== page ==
Watch citrus trees for signs of disease

Craig Roussel and Mariah Simoneaux LSU AgCenter
Citrus canker on leaves.

Citrus canker, a highly contagious bacterial plant disease, has reappeared in Louisiana. The disease, which had not been seen in the state since 1940, was detected in Orleans Parish in the summer of 2013. Over the past three years it has been confirmed in seven South Louisiana Parishes, including Jefferson, Orleans, Lafourche, Plaquemines, St. Bernard, St. Charles, St. John, and more recently St. James Parish.

Homeowners and producers with citrus trees should be aware of the symptoms of this devastating disease. Symptoms of citrus canker will typically begin on the leaves and fruit as tiny raised blisters or lesions. Lesions are visible on both sides of the leaf and will have a corky texture. A bright yellow halo will surround each lesion. Similar lesions can be found on the tree’s twigs and branches, but the bright yellow halo will be absent. As the disease progresses, trees will experience leaf loss, twig dieback and premature fruit drop.

The citrus canker bacteria is dispersed by windblown rain, lawnmowers, other landscaping equipment, and people. Trees are infected through natural openings and wounds, and the bacteria can be spread very easily from tree to tree. Simply touching an infected tree and then another tree can spread the disease. Insects do not carry citrus canker. Citrus canker can infect all citrus varieties. A few of the most susceptible varieties are grapefruit, trifoliate orange, Key lime and navel orange.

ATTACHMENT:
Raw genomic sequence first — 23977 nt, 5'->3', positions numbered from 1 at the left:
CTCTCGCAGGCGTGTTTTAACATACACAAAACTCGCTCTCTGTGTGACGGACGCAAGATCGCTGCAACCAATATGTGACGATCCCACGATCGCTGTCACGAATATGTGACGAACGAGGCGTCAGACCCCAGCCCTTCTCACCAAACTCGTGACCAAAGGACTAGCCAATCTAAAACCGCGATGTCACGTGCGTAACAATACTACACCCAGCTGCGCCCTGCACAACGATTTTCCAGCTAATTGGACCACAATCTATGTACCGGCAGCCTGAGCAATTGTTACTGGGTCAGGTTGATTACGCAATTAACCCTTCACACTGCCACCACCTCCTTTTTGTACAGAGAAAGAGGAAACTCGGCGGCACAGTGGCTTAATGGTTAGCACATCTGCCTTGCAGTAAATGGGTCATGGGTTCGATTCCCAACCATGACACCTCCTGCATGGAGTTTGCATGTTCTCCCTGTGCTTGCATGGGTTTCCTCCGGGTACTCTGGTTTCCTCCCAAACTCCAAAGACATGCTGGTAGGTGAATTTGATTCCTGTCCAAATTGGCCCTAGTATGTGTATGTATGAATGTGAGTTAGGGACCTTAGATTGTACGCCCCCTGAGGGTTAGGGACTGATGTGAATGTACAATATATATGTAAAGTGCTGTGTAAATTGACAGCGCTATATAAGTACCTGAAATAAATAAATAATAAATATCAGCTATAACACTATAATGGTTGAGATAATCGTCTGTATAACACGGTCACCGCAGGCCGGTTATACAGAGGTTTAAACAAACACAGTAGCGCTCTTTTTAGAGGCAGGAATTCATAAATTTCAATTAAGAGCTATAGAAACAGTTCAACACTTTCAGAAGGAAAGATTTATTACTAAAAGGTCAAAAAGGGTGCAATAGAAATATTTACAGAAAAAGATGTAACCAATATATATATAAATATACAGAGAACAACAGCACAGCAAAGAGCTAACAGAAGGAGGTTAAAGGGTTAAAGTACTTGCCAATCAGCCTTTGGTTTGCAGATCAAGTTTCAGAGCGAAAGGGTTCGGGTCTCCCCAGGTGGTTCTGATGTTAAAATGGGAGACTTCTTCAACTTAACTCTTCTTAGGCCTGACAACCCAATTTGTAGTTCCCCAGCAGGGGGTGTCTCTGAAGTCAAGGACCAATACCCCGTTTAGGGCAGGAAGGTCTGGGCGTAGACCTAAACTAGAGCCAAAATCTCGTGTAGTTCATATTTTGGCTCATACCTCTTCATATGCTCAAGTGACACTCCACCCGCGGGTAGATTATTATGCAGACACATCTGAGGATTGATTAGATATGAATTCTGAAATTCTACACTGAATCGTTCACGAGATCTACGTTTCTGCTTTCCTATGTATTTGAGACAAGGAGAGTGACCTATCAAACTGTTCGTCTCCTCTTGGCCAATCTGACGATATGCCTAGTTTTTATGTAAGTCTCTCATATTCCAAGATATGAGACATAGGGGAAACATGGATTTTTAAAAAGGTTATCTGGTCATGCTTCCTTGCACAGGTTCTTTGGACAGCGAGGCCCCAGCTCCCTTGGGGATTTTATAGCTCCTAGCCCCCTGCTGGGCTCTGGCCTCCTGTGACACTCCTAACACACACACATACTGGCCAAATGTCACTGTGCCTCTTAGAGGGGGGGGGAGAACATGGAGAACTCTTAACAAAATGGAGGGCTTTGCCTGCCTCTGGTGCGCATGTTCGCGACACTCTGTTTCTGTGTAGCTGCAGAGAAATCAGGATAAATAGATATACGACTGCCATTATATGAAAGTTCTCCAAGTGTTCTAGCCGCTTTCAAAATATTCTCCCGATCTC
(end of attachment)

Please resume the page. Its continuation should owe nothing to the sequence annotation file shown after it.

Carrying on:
If you believe a tree is infected it is extremely important that you do not transport samples to any location. Instead, report trees that may have symptoms. Please contact the Horticulture & Quarantine Division of the Louisiana Department of Agriculture and Forestry at 225-952-8100, Phil Staudermann with USDA at (225) 298-5410, or the Ascension Parish LSU AgCenter extension office at (225) 621-5799.